Fic­tion

The Nine: A Novel

January 1, 2013

Han­nah Web­ber fears she will nev­er be a moth­er, but when she gives birth to a son, her prayers are answered and she names him Samuel. In an era of high-stakes par­ent­ing, nur­tur­ing Sam’s spir­it and intel­lect becomes Hannah’s life pur­pose. She invests body and soul into his devel­op­ment, much to the detri­ment of her mar­riage. She con­vinces her­self, how­ev­er, that Sam’s accep­tance at age four­teen to a most pres­ti­gious New Eng­land edu­ca­tion­al insti­tu­tion, over­seen by an illus­tri­ous head­mas­ter, jus­ti­fies her choices.

When he arrives at Dun­ning, Sam is glad to be out from under his mother’s close watch. And he enjoys his new­found free­dom — until, late one night, he stum­bles upon evi­dence of sex­u­al mis­con­duct at the school and is unable to shake the discovery.

Both a com­ing-of-age nov­el and a por­trait of an evolv­ing moth­er-son rela­tion­ship, The Nine, is a mod­ern day allu­sion to the Han­nah sto­ry from the Book of Samuel. It is a tale of mater­nal sac­ri­fice and ulti­mate­ly, rec­on­cil­i­a­tion around let­ting go of a child and redefin­ing one’s role.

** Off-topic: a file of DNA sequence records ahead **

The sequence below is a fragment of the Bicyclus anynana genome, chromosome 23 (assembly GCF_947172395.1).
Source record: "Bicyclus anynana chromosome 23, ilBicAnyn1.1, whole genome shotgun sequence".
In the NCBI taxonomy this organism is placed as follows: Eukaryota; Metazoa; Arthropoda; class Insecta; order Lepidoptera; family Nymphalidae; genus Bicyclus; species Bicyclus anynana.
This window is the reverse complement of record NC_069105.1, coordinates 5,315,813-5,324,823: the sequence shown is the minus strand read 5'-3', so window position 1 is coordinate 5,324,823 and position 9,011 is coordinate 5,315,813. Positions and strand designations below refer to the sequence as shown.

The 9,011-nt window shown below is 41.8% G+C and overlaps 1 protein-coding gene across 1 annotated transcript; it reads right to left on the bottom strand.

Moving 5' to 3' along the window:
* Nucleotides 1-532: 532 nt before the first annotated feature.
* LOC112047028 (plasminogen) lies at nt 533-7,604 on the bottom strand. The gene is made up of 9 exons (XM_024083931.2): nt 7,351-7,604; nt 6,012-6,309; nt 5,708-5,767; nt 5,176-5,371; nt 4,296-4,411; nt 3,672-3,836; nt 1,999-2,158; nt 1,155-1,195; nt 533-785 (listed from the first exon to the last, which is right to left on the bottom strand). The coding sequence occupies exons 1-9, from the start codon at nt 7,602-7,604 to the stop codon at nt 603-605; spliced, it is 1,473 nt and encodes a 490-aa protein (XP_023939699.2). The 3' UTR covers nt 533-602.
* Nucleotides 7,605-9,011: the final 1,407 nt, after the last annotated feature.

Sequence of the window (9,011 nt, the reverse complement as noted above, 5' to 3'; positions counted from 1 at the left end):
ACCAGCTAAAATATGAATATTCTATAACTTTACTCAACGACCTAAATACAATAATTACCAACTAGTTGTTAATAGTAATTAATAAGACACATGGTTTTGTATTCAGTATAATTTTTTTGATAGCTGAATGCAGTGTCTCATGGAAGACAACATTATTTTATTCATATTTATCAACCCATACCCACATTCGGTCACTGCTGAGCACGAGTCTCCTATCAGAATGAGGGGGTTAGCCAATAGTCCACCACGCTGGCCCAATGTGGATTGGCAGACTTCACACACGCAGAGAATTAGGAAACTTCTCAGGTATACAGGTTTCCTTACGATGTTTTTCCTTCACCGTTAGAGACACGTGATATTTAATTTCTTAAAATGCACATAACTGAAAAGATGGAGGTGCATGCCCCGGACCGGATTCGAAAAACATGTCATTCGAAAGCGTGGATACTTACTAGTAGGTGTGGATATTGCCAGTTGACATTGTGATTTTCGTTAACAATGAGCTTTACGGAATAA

Discussion Questions

Cour­tesy of Jeanne Blasberg

  1. What is the his­to­ry behind the Han­nah and Samuel story?

  2. Why does Han­nah grap­ple so with how to moth­er Sam once he starts high school?

  3. What is Hannah’s moti­va­tion for push­ing Sam so?

  4. How are Han­nah and Edward dif­fer­ent in this regard, and how are they the same?

  5. Why do schools like Dun­ning Acad­e­my turn into breed­ing grounds for scandal?

  6. Dis­cuss the role of priv­i­lege, both per­son­al and insti­tu­tion­al, in the novel.

  7. What role do clubs, fra­ter­ni­ties and soci­eties play on a cam­pus? Why do they crop up?

  8. How is the oth­er” or the out­sider” por­trayed in The Nine?

  9. Dis­cuss how lives are led dif­fer­ent­ly in the nov­el under­ground ver­sus above ground, online ver­sus in real life, on cam­pus ver­sus off campus.

  10. Dis­cuss the role of pas­times such as swim­ming, base­ball, and robot­ics in the novel.


  11.